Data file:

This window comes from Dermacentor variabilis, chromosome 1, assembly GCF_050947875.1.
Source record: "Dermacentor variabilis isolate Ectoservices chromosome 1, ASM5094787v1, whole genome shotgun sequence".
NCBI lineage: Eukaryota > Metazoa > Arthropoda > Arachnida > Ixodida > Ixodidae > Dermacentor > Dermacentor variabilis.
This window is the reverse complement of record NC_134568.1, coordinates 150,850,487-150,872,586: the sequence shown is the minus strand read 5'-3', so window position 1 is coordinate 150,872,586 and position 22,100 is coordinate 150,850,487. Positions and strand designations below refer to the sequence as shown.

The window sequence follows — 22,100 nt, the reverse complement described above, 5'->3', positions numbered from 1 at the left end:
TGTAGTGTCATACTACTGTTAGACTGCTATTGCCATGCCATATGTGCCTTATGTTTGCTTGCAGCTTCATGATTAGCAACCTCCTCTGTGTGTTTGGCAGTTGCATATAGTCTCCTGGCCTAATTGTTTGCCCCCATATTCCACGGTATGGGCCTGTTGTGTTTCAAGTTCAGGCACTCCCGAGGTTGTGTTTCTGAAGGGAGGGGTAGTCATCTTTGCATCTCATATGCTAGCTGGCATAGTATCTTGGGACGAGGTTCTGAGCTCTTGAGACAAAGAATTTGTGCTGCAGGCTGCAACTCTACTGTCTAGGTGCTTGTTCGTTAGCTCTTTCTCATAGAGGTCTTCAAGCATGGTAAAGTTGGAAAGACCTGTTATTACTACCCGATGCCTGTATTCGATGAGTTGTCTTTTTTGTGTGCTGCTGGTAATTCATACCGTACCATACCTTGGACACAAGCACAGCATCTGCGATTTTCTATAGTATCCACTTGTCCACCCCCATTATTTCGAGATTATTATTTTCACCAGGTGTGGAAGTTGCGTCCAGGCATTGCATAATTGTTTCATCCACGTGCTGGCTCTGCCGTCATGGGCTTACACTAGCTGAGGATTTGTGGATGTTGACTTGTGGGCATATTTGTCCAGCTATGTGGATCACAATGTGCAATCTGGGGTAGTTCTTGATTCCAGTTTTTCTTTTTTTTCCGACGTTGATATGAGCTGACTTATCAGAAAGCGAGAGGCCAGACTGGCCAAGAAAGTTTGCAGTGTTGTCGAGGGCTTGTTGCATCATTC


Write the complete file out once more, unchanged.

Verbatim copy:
This window comes from Dermacentor variabilis, chromosome 1, assembly GCF_050947875.1.
Source record: "Dermacentor variabilis isolate Ectoservices chromosome 1, ASM5094787v1, whole genome shotgun sequence".
NCBI lineage: Eukaryota > Metazoa > Arthropoda > Arachnida > Ixodida > Ixodidae > Dermacentor > Dermacentor variabilis.
This window is the reverse complement of record NC_134568.1, coordinates 150,850,487-150,872,586: the sequence shown is the minus strand read 5'-3', so window position 1 is coordinate 150,872,586 and position 22,100 is coordinate 150,850,487. Positions and strand designations below refer to the sequence as shown.

The window sequence follows — 22,100 nt, the reverse complement described above, 5'->3', positions numbered from 1 at the left end:
TGTAGTGTCATACTACTGTTAGACTGCTATTGCCATGCCATATGTGCCTTATGTTTGCTTGCAGCTTCATGATTAGCAACCTCCTCTGTGTGTTTGGCAGTTGCATATAGTCTCCTGGCCTAATTGTTTGCCCCCATATTCCACGGTATGGGCCTGTTGTGTTTCAAGTTCAGGCACTCCCGAGGTTGTGTTTCTGAAGGGAGGGGTAGTCATCTTTGCATCTCATATGCTAGCTGGCATAGTATCTTGGGACGAGGTTCTGAGCTCTTGAGACAAAGAATTTGTGCTGCAGGCTGCAACTCTACTGTCTAGGTGCTTGTTCGTTAGCTCTTTCTCATAGAGGTCTTCAAGCATGGTAAAGTTGGAAAGACCTGTTATTACTACCCGATGCCTGTATTCGATGAGTTGTCTTTTTTGTGTGCTGCTGGTAATTCATACCGTACCATACCTTGGACACAAGCACAGCATCTGCGATTTTCTATAGTATCCACTTGTCCACCCCCATTATTTCGAGATTATTATTTTCACCAGGTGTGGAAGTTGCGTCCAGGCATTGCATAATTGTTTCATCCACGTGCTGGCTCTGCCGTCATGGGCTTACACTAGCTGAGGATTTGTGGATGTTGACTTGTGGGCATATTTGTCCAGCTATGTGGATCACAATGTGCAATCTGGGGTAGTTCTTGATTCCAGTTTTTCTTTTTTTTCCGACGTTGATATGAGCTGACTTATCAGAAAGCGAGAGGCCAGACTGGCCAAGAAAGTTTGCAGTGTTGTCGAGGGCTTGTTGCATCATTC